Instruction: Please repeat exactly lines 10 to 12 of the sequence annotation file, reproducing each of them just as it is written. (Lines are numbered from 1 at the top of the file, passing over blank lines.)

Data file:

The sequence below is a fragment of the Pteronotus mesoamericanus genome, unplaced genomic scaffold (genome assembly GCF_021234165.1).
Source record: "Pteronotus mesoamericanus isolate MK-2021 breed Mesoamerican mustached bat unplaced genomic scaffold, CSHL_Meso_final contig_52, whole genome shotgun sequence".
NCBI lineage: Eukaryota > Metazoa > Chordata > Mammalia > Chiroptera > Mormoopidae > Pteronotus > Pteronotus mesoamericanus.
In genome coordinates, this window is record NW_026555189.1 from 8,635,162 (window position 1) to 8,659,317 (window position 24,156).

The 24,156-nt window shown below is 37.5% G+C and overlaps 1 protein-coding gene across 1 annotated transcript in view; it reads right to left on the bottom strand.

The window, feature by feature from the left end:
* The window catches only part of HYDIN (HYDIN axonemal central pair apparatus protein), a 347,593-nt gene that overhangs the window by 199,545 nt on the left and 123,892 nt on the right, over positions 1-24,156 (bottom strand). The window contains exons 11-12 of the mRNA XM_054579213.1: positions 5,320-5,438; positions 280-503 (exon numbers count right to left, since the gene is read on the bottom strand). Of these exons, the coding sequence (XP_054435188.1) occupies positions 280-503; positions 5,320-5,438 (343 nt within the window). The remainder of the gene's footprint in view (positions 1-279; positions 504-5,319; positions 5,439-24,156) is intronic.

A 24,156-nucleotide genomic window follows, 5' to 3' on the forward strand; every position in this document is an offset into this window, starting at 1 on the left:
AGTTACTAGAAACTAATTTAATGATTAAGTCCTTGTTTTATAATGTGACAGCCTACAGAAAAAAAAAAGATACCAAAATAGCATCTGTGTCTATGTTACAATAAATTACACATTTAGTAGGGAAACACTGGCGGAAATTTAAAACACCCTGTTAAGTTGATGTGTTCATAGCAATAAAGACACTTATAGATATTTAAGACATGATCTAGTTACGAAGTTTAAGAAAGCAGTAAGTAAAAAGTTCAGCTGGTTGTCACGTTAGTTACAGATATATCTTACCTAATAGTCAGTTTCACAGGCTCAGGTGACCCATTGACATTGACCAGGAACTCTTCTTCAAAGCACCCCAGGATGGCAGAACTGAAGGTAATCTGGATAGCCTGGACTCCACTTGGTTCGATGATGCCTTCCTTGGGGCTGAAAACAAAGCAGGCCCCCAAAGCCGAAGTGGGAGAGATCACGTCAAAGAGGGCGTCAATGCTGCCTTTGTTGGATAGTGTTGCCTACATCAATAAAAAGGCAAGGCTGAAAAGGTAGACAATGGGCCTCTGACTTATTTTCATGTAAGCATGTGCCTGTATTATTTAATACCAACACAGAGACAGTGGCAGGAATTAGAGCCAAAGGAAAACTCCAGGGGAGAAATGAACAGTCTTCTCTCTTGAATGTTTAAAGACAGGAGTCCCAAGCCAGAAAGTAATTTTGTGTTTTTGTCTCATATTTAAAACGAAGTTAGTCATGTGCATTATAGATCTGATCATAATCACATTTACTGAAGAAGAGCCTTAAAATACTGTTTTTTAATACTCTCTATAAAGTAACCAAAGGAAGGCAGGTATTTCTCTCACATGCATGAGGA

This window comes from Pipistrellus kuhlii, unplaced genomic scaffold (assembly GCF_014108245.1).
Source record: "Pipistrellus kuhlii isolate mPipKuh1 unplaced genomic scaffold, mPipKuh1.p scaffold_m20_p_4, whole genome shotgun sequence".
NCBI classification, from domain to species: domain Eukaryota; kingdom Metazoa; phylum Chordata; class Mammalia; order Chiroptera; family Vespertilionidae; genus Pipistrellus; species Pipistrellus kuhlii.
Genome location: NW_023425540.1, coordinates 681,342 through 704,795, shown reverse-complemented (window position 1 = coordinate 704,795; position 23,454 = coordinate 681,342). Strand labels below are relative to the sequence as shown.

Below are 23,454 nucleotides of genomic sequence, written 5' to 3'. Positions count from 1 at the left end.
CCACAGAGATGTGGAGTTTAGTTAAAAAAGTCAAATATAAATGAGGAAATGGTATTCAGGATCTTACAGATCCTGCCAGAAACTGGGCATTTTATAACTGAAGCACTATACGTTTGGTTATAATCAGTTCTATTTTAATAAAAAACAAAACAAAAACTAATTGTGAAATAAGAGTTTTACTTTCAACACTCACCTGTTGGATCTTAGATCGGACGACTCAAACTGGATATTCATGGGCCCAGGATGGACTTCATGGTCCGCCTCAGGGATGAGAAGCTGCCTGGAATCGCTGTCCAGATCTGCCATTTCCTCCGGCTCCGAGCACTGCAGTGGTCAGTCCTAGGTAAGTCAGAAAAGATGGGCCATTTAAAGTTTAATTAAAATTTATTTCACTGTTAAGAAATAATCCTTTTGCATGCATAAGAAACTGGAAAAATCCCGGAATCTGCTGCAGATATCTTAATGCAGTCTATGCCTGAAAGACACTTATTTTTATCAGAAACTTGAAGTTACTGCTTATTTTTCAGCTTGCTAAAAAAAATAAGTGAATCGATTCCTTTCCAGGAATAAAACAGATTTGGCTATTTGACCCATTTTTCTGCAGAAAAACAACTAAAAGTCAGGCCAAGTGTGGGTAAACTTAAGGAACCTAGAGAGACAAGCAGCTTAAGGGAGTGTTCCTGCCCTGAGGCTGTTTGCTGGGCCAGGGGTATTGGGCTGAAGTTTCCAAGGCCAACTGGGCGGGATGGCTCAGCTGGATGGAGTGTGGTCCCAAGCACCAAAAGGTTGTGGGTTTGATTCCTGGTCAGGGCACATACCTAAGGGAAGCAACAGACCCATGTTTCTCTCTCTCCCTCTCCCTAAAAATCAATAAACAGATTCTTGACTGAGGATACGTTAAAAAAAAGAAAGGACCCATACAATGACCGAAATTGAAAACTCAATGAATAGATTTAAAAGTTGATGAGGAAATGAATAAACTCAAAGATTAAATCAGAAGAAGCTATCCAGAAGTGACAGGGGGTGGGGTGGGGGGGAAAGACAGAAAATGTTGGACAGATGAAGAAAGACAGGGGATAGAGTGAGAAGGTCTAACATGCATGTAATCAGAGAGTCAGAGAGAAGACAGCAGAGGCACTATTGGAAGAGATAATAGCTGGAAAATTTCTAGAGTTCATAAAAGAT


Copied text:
This window comes from Pipistrellus kuhlii, unplaced genomic scaffold (assembly GCF_014108245.1).
Source record: "Pipistrellus kuhlii isolate mPipKuh1 unplaced genomic scaffold, mPipKuh1.p scaffold_m20_p_4, whole genome shotgun sequence".
NCBI classification, from domain to species: domain Eukaryota; kingdom Metazoa; phylum Chordata; class Mammalia; order Chiroptera; family Vespertilionidae; genus Pipistrellus; species Pipistrellus kuhlii.